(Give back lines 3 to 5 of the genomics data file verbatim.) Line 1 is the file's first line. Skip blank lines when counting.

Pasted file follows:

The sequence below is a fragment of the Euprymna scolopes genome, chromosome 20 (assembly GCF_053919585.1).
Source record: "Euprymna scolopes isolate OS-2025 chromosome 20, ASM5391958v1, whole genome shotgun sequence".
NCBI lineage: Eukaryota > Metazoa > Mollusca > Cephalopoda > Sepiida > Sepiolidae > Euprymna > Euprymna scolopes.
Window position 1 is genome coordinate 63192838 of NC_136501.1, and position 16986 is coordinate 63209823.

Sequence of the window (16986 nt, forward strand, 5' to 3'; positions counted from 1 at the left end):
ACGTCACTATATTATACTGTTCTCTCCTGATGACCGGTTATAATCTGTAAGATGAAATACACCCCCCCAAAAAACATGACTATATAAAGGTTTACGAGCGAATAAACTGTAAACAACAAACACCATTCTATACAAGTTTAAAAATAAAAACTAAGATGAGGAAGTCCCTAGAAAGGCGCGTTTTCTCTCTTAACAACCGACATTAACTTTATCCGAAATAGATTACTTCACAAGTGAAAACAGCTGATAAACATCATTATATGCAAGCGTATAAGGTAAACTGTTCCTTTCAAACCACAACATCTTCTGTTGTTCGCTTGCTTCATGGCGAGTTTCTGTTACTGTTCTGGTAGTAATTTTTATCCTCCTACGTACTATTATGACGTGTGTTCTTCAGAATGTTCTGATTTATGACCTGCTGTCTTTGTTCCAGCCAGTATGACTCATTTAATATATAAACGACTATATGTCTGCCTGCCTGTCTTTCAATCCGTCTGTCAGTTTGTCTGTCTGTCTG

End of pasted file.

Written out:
NCBI lineage: Eukaryota > Metazoa > Mollusca > Cephalopoda > Sepiida > Sepiolidae > Euprymna > Euprymna scolopes.
Window position 1 is genome coordinate 63192838 of NC_136501.1, and position 16986 is coordinate 63209823.

Sequence of the window (16986 nt, forward strand, 5' to 3'; positions counted from 1 at the left end):